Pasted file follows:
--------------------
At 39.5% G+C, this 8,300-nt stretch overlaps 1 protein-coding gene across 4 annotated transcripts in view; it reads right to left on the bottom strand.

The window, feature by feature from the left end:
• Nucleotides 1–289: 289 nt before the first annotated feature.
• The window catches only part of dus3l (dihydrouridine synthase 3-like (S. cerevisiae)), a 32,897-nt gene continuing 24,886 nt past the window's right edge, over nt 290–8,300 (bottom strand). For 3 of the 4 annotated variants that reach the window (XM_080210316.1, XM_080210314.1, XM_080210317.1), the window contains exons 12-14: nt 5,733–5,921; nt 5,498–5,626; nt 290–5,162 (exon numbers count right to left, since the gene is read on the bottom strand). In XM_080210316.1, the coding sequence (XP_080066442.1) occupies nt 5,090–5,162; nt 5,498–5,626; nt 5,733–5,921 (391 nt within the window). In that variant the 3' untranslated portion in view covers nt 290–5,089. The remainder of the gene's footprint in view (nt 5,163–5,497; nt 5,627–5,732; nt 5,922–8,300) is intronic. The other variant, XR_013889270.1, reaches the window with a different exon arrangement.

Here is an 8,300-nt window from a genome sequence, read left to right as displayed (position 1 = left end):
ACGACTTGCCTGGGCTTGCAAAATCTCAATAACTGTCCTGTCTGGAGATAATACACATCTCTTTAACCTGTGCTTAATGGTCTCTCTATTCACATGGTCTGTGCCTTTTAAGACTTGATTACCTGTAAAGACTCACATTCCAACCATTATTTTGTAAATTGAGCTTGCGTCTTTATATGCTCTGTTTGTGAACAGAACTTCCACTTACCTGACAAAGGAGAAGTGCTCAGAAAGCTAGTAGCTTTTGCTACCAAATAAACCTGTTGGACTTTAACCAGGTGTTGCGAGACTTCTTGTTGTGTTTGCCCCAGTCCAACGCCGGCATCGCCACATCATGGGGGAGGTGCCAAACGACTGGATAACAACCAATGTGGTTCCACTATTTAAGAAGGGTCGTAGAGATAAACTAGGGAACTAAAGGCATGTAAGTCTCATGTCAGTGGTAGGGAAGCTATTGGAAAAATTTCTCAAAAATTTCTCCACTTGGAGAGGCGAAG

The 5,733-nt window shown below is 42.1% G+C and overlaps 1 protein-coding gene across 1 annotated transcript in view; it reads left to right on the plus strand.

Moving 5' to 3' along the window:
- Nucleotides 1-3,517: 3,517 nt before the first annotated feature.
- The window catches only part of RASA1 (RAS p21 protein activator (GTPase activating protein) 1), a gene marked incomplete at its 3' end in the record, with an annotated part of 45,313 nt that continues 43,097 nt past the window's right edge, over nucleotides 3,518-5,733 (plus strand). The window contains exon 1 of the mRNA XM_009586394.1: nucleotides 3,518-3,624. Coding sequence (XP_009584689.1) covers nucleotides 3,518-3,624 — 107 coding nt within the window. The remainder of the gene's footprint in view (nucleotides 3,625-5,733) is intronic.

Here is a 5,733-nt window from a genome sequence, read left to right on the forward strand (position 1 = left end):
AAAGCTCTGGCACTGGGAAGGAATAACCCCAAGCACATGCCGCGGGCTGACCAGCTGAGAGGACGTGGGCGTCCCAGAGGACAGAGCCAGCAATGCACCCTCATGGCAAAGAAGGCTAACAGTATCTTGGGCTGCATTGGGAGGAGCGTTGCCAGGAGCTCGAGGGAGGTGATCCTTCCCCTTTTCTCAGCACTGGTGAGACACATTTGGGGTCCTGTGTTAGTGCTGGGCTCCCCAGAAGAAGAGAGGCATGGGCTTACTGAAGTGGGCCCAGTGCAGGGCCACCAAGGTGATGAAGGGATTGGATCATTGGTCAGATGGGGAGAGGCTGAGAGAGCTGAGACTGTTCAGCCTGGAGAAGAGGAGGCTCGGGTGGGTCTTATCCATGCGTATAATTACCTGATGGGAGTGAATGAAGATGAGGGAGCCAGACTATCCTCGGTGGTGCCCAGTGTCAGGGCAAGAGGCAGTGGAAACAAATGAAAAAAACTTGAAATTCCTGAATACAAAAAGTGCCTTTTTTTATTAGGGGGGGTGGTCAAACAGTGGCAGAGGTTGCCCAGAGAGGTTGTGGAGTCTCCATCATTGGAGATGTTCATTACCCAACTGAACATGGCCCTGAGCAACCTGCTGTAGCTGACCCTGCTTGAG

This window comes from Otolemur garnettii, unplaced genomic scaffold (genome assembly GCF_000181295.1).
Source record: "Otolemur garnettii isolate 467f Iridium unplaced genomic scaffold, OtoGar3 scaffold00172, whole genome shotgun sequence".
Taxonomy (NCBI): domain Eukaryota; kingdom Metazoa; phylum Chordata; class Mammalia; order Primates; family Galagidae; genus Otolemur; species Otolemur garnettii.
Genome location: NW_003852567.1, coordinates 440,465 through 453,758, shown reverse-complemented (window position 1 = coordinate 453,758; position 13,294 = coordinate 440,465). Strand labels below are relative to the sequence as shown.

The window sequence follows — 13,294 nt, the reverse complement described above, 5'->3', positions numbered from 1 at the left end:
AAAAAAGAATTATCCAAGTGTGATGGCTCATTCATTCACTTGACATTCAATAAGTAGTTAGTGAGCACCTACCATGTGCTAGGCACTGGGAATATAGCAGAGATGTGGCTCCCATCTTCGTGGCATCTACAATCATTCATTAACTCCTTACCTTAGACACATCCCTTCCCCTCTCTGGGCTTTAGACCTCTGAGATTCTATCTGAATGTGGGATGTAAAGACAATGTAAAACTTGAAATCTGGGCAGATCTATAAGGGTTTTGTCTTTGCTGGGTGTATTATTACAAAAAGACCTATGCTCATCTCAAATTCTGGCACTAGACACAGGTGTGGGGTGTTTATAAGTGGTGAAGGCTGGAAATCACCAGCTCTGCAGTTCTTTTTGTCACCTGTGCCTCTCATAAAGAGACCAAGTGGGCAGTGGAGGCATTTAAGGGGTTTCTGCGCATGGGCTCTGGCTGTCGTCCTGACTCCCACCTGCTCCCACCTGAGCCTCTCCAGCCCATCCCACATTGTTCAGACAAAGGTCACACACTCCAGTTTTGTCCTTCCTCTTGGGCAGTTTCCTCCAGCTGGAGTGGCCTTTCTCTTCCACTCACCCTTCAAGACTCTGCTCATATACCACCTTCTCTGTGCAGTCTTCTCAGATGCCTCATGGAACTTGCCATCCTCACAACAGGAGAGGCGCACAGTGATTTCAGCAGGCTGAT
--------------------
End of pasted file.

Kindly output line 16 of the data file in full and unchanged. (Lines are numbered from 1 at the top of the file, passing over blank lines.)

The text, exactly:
Genome location: NW_003852567.1, coordinates 440,465 through 453,758, shown reverse-complemented (window position 1 = coordinate 453,758; position 13,294 = coordinate 440,465). Strand labels below are relative to the sequence as shown.